Radiant (meteor shower)

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The radiant or apparent radiant of a meteor shower is the point in the sky from which (to a planetary observer) meteors appear to originate.[1] The Perseids, for example, are meteors which appear to come from a point within the constellation of Perseus.

An observer might see such a meteor anywhere in the sky but the direction of motion, when traced back, will point to the radiant. A meteor that does not point back to the known radiant for a given shower is known as a sporadic and is not considered part of that shower.

During the active period of most showers, the radiant moves nearly one degree eastwards, parallel to the ecliptic, against the stellar background each day. This is called the radiant’s diurnal drift, and is to a large degree due to the Earth’s own orbital motion around the Sun, which also proceeds at nearly one degree a day. As the radiant is determined by the superposition of the motions of Earth and meteoroid, the changing orbital direction of the Earth towards the east causes the radiant to move to the east as well.


Meteor showers are mostly caused by the trails of dust and debris left in the wake of a comet. This dust continues to move along the comet's wake, and when the Earth moves through such debris, a meteor shower results. Because all of the debris is moving in roughly the same direction, the meteors which strike the atmosphere all "point" back to the direction of the comet's path.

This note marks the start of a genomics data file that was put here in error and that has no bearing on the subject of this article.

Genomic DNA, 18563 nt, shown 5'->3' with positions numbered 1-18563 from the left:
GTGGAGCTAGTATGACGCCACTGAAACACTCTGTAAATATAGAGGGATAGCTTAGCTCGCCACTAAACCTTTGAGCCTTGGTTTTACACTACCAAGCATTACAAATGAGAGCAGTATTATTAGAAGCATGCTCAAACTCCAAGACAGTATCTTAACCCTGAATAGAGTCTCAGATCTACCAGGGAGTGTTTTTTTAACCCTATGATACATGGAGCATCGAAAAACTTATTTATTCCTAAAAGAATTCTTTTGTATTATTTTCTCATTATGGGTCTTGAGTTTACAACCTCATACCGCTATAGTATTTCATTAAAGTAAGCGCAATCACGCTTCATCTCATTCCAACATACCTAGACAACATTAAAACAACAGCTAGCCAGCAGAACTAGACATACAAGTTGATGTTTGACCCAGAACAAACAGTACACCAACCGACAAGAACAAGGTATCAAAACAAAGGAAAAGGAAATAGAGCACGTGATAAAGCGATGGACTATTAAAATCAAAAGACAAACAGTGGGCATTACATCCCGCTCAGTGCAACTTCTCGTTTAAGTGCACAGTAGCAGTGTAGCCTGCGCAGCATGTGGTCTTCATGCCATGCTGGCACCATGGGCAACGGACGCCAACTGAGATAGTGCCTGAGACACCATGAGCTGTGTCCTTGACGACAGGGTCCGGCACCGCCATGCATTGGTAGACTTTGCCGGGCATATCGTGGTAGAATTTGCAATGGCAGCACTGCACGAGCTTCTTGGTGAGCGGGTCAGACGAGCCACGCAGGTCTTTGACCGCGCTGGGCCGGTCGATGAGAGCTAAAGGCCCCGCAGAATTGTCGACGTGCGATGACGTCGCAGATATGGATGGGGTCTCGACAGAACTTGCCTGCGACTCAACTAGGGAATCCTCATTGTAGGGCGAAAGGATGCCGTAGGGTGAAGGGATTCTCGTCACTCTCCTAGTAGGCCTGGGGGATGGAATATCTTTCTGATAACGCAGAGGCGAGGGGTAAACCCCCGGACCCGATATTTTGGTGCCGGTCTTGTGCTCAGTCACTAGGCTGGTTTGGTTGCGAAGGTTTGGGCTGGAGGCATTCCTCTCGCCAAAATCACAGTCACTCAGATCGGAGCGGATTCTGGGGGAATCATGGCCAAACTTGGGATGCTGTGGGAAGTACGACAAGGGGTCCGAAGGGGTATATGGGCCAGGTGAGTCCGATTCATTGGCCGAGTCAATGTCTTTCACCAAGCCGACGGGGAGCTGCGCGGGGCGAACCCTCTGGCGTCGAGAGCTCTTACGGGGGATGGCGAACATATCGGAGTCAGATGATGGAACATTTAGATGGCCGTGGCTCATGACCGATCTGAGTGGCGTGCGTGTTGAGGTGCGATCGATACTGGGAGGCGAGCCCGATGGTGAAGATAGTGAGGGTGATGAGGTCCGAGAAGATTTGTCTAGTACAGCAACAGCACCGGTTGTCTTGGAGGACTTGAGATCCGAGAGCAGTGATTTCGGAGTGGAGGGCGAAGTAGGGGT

As an exception, the Geminids are a shower caused by the object 3200 Phaethon,[2] which is thought to be a Palladian asteroid.[3]


Diagram of meteor showers and their radiant, marked by o.

The radiant is an important factor in observation. If the radiant point is at or below the horizon, then few if any meteors will be observed. This is because the atmosphere shields the Earth from most of the debris, and only those meteors which happen to be travelling exactly (or very near) tangential to the Earth's surface will be viewable.


  1. ^ Earth Observatory Glossary: Radiant on NASA.gov
  2. ^ Brian G. Marsden (1983-10-25). "IAUC 3881: 1983 TB AND THE GEMINID METEORS; 1983 SA; KR Aur". International Astronomical Union Circular. Retrieved 2011-07-05. 
  3. ^ "Exploding Clays Drive Geminids Sky Show?", 2010 October 12"Archived copy". Archived from the original on 2010-10-17. Retrieved 2011-01-18.